present their plan to a joint city-county committee
currently studying a civic center.

might get some action from
them.
We are also preparing for a
court case, he said.
Bailey reported the UF
Young Republicans and Young
Americans for Freedom are still
manning petition tables to give
students the opportunity to
express their opposition to the
railroading of the NSA
resolution.
Young Republican President
Dale Anderson said he is willing
to see how the trial membership
develops.
If after a year, he said, it
has not provided substantial
benefits, then we will oppose
continued membership.

!
the
florida quarterly
is your thing
. \ '' ' - 7 """>
do it!
i
WHEN A MAN BUYS
SPORTSCAR
HE BUYS A MAN'S
SPORTSCAR

*
Test drive a real sports car...at your Datsun Dealer!
RACING NEWS
808 SHARP CAPTURES DUAL VICTORY AT LIME ROCK
LIME ROCK. CONN.. July 5-6
Bob Sharp of Wilton, Conn, drove both his D and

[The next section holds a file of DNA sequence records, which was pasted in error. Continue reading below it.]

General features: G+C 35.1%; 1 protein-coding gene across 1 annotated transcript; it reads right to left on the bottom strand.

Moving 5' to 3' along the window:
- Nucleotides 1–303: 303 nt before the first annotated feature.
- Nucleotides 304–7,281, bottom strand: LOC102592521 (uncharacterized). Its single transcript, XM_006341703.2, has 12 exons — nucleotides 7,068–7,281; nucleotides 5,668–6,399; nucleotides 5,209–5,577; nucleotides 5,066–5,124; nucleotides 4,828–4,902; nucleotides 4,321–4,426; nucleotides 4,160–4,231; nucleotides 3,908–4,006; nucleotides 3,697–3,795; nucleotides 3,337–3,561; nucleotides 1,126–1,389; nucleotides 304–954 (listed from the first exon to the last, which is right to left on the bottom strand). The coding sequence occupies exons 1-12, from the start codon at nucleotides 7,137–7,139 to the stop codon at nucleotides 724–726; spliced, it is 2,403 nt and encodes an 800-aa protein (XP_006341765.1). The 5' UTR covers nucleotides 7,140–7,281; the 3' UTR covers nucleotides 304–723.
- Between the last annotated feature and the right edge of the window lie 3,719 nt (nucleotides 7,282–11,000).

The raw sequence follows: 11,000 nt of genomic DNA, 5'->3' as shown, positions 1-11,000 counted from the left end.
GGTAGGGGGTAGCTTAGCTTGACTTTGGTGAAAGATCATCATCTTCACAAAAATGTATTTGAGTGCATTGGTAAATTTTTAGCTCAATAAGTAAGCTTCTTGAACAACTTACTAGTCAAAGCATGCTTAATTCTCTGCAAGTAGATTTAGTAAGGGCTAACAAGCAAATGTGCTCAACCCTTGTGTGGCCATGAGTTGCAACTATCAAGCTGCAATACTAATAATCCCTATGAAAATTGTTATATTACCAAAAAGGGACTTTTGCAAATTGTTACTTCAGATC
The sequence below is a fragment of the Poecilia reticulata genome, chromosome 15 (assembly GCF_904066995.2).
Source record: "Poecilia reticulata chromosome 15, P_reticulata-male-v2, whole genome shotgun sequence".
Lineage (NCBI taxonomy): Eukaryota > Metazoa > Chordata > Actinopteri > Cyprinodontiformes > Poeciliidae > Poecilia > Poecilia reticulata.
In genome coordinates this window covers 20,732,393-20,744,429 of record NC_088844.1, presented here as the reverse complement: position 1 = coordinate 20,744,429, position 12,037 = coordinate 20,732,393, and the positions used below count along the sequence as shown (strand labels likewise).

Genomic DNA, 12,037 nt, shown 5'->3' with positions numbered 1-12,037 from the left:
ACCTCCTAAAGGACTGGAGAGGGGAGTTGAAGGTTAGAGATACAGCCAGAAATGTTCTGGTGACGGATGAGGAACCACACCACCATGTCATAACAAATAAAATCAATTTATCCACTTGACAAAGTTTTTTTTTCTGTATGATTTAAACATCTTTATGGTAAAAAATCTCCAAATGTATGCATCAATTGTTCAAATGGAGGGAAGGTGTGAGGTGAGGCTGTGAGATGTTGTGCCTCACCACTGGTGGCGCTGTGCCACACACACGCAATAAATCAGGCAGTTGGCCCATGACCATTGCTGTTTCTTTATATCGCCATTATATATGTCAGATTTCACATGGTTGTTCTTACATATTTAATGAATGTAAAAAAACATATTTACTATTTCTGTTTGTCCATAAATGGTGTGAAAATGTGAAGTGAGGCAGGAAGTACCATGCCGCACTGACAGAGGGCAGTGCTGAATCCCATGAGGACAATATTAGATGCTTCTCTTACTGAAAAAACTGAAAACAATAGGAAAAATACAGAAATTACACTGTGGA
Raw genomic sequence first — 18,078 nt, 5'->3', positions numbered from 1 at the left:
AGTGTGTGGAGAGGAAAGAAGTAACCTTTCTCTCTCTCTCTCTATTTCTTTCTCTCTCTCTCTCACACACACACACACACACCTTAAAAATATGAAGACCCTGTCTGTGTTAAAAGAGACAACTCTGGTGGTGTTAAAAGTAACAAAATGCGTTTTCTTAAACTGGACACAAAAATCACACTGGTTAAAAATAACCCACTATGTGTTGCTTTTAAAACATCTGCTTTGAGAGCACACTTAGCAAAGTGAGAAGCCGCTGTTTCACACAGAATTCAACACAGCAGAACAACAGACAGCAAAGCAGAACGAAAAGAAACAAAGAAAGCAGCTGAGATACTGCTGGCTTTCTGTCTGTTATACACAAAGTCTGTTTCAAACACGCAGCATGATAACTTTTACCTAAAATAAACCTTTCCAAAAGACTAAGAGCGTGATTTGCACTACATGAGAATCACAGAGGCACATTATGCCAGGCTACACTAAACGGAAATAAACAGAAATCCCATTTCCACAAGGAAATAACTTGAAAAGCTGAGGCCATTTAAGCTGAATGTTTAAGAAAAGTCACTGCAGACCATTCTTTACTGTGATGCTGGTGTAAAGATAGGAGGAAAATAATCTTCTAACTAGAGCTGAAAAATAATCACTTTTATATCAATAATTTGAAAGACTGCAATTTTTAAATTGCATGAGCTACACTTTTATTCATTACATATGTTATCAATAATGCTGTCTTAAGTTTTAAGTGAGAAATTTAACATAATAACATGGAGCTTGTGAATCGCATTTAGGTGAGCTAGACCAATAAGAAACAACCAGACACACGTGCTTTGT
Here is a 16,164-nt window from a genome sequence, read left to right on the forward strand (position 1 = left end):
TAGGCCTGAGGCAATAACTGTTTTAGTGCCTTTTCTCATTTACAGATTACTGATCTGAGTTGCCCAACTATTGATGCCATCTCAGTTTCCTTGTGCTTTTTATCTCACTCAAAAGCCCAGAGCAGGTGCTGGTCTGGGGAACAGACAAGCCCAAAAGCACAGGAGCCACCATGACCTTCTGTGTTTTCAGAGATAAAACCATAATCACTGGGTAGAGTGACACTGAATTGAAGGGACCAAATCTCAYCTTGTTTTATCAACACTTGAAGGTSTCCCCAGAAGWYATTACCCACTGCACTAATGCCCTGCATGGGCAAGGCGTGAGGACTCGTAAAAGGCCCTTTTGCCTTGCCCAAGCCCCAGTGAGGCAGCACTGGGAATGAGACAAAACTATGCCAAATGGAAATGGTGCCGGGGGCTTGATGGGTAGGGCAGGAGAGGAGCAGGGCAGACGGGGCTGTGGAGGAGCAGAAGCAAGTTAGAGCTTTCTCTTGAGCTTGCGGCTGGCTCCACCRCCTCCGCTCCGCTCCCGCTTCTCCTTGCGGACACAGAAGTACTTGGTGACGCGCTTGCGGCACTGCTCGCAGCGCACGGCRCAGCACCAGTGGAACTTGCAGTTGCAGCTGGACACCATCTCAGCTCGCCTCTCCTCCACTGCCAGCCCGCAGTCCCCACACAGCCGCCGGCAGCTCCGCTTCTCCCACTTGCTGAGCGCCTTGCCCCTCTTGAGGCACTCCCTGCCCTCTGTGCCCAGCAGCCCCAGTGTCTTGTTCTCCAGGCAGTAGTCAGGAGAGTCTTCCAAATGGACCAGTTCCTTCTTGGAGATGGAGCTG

F Production Datsuns to his second dual victory of
the year at Lime Rock national sports car races.
I n the D Production contest, Sharp out-dueled the
Group 44 TR4A driven by Brian Fuerstenau of Falls
Church, Va. to pull off the victory. Driving his F
Production Datsun 1600, Sharp then upset another
Group 44 car, a Spitfire Mk 3 piloted by John Kelly
of Washington D.C. Sharp had the fastest qualifying
time for any production car, outdoing even the big
bore Cobras and Corvettes.
With this D Production victory. Sharp has a firm
hold on the Northeast Divisional lead with five wins
recorded. He is second in the F Production divisional
standings behind Kelly.
G PRODUCTION DATSUN WINS
REGIONAL AT ASPEN, COLO.
ASPEN. COLO.. June 28-29
A G Production Datsun 1500, driven by Wendell
Powers and entered by Dick's Datsun Sales and
i Service in Fort Collins, Colo., won first in class and a